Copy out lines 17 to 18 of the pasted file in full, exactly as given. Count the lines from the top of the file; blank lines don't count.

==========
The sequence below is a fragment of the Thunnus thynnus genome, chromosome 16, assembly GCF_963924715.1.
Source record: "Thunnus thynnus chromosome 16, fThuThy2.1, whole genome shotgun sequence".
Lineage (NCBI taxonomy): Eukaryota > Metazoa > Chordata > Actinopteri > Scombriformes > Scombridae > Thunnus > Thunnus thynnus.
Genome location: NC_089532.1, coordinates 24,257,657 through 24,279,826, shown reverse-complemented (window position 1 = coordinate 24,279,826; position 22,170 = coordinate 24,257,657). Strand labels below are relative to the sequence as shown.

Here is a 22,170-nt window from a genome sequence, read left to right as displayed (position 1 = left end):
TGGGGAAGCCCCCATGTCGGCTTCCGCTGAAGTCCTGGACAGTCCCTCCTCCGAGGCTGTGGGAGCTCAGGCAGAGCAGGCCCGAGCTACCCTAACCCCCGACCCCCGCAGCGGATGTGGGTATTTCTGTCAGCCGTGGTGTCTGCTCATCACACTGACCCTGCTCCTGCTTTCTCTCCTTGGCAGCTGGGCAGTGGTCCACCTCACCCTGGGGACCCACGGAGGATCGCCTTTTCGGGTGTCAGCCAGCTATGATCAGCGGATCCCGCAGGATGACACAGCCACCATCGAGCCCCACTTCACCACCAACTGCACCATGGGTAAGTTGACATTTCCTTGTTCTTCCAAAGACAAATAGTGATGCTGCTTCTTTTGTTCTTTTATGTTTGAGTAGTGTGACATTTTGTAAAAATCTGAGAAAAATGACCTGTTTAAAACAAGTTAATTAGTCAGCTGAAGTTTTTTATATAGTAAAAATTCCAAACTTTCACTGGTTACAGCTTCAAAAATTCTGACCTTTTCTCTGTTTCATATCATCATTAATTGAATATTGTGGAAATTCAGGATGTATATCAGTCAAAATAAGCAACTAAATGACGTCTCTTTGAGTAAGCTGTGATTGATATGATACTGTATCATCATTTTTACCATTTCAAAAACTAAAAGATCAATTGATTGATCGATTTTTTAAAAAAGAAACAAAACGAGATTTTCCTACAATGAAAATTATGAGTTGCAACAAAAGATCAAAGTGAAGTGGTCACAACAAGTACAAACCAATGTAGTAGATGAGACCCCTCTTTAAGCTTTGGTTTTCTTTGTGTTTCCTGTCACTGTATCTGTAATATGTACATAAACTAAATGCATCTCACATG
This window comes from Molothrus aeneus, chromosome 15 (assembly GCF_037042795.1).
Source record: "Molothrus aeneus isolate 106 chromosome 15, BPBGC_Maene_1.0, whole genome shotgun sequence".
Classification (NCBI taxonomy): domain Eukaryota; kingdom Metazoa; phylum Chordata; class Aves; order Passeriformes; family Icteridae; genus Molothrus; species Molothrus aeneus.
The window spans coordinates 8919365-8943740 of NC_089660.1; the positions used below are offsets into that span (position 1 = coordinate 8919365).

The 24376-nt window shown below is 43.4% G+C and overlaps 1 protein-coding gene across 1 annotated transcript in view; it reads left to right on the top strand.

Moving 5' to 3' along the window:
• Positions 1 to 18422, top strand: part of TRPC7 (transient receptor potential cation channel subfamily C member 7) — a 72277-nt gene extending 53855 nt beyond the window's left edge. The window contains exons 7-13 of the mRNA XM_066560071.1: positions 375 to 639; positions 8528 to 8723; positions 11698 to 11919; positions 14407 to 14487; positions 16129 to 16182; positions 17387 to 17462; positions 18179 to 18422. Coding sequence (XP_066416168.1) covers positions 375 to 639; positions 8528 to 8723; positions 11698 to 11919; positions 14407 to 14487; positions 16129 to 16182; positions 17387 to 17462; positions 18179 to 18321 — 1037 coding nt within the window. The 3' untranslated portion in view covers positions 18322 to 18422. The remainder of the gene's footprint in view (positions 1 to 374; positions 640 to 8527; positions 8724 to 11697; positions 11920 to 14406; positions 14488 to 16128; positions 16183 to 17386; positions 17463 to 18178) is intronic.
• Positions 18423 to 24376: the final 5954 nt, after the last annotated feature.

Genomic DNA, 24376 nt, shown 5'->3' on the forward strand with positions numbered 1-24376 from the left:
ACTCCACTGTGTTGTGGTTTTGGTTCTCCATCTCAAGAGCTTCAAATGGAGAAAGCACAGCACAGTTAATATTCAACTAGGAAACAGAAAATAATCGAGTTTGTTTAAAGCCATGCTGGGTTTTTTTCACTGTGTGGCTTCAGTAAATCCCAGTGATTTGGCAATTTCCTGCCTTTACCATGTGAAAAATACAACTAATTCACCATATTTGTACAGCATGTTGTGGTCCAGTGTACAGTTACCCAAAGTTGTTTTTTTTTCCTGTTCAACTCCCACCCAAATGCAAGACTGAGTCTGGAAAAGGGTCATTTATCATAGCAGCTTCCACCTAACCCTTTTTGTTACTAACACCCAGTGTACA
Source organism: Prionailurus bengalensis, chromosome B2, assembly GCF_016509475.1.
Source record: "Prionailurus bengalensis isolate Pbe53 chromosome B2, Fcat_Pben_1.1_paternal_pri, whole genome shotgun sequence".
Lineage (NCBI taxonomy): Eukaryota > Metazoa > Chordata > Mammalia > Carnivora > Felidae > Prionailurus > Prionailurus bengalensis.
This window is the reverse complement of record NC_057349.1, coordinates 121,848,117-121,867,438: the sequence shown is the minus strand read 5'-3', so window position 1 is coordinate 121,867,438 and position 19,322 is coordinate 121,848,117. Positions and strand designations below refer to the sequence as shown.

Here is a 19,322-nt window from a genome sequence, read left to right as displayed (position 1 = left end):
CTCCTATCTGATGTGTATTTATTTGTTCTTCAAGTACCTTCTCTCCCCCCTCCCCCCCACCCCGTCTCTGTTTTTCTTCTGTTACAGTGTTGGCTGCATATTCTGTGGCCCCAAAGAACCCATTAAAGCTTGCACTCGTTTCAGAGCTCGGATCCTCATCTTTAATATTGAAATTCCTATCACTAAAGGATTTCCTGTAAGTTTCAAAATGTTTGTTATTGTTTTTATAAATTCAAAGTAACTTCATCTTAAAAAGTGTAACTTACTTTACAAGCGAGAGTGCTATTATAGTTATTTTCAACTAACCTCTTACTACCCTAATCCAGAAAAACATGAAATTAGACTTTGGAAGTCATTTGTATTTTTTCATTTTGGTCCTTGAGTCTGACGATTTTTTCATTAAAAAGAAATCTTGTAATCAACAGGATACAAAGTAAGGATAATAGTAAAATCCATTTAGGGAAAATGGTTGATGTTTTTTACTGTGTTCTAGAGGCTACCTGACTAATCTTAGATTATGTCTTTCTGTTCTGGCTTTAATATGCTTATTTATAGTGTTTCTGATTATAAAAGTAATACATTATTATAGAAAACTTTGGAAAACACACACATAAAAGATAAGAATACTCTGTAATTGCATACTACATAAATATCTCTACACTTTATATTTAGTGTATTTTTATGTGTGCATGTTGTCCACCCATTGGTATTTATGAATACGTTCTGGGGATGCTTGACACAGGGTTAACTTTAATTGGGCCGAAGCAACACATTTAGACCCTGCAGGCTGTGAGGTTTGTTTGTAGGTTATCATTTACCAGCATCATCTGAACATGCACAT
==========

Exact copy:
Source organism: Prionailurus bengalensis, chromosome B2, assembly GCF_016509475.1.
Source record: "Prionailurus bengalensis isolate Pbe53 chromosome B2, Fcat_Pben_1.1_paternal_pri, whole genome shotgun sequence".